Ruby’s Rap by Ruby Comer
Sophie B. Hawkins
Sophie B. Hawkins’s music is like her lover—it exposes, inspires, and even threatens. Yummy. After reading this revelation in an interview of this singer, songwriter, and musician, I knew I’d bond with this gal.
Over the past two decades, Sophie’s had many chart busters. In the early nineties she blew it out with, “Damn I Wish I Was Your Lover,” from her debut album, Tongues and Tails. It garnered her a Grammy nom as Best New Artist. Her next hit, “As I Lay Me Down,” sung in her seductive wispy voice calls to mind my blissful courting days with my fiancé, Rudy, in the Cotswolds of England. In 2012 she released The Crossing, her fifth album. She’s written nearly twenty movie soundtracks, even appeared in several of them, and last year sang on the NBC sitcom, Community. Her producer, manager, collaborator, and partner, Gigi Gaston (together for nearly twenty years; Sophie considers herself “omnisexual”) made a documentary in 1998 about Sophie called The Cream Will Rise. The film accompanied her on tour, providing insights into her troubled upbringing.
Raised in Manhattan, Sophie overcame childhood abuse, anorexia, and drug addiction. Today, she lends her time to charities that promote environmental issues and raises public awareness about cruelty to children, animal rights, and HIV/AIDS. This outspoken political activist is a vegan and a mother to her five-year-old son, Dashiell. They recently moved from L.A.’s Venice area back to her hometown, New York City.
Last year in Los Angeles, she preemed in a new musical, written by Gigi, Room 105: The Highs and Lows of Janis Joplin. Sophie wholeheartedly embodied the late legend’s husky visceral pipes and her strung-out hippie persona. Her portrayal was haunting. Today they are hoping to find other venues to stage the show.
We rhapsodize from her penthouse overlooking the enchanting lights of magical New York.
Ruby Comer: What was it like to get into Janis Joplin’s skin?
Sophie B. Hawkins: There are no words. I can only express what it’s like by using every musical fiber of my being, which I did whenever I walked on stage as Janis. I did find out that we had similar backgrounds.
We had the same kind of families even though she was raised in Port Arthur, Texas and I was raised in New York. I ran away at fourteen and she did also at a young age. We had some of the same demons too, like addiction. In high school she was called ‘Ugly Man;’ I was called ‘Freak.’ [She tilts her head to one side, her gorgeous long locks cascading.]…and of course I fell in love with her.
Your middle name is Ballantine. What’s the ethnicity?
It’s Scottish and it’s a family name.
When did you first hear about the epidemic?
I was in fifth grade when I first heard about AIDS. It was called hepatitis, but we knew it wasn’t hepatitis. Our homeroom teacher died of AIDS, and we heard stories that they were giving gay men shots for hepatitis by the piers in the West Village. Later there was a conspiracy theory that the shots made the men sick.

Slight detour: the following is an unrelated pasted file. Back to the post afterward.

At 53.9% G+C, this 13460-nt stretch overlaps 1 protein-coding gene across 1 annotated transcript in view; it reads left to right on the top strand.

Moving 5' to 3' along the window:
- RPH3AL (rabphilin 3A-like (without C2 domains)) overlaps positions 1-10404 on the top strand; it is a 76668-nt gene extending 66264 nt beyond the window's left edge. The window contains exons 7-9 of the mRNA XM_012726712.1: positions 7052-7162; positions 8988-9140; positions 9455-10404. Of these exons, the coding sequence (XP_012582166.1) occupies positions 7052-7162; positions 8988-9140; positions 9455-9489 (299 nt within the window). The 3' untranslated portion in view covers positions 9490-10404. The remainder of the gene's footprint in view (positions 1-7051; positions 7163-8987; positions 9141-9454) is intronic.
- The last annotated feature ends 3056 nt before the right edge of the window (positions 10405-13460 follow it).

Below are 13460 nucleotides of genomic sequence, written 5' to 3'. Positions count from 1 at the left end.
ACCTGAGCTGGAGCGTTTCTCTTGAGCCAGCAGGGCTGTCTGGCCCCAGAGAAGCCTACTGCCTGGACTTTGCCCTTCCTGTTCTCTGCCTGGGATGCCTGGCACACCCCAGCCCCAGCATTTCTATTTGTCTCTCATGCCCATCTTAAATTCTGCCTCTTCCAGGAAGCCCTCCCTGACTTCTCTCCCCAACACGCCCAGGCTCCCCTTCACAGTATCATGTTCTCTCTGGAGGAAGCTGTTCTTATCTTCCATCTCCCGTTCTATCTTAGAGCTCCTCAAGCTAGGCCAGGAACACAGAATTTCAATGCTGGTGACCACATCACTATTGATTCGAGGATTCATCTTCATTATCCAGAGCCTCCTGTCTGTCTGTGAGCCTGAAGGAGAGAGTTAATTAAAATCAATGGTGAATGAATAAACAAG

How has it affected you?
AIDS has always affected me, from dear friends dying to its global impact. AIDS was love’s shadow for many years, and though it feels more under control now, it’s a legacy that our generation has tattooed on their hearts. AIDS changed humanity in many ways. So many brilliant creators died before their time. The shame that first surrounded AIDS impeded the positive perception of gay love.
Even though Dashiell is a bit young to be briefed about STDs, what do you think you’ll say when the time comes?
I don’t have the faintest idea what I’ll say to Dash! I suppose I’ll tell it like it is. That’s how I handle everything with Dash.
Good deal. I know you are an accomplished painter, but when do you have time to brushstroke?
I don’t paint as much as I would like. I do it when I’m on a “break.” Hopefully, another painting burst is coming soon. Someday I’ll only paint…perhaps.
What’s on Ms. Hawkins’ agenda for 2014?
Well, I’m writing another musical, a book that really excites me. It’s a young person’s story but it’s also a grown-up story with themes that aren’t yet in popular children’s literature. I also have another cycle of songs ready to record, but need to scope out a direction for that body of work.
What types of music do you listen to?
I listen to absolutely all types of music—and now I know every theme song for every kids show! I still love Anita O’Day, Bach, Omar Faruk Tekbilec, Duruflé. I can’t possibly list [all] my music passions!!!
Who’s your favorite singer of all time?!
My favorite singer—honestly—is Dashiell. [She smiles.]
You’ve met many famous people. In a single word describe Gloria Steinem, Bruce Weber, and Chelsea Clinton.
Gloria Steinem: sexy; Bruce Weber: sensitive; Chelsea Clinton: brilliant.
Who’s your hero in the AIDS pandemic?
I don’t know. [She pauses then in zen-like calm replies] Scientists and doctors and maybe it’s a villager in Africa who delivers medicine. Maybe it’s a villager passing out condoms….
Ruby Comer is an independent journalist from the Midwest who is happy to call Hollywood her home away from home. Reach her by e-mail at [email protected]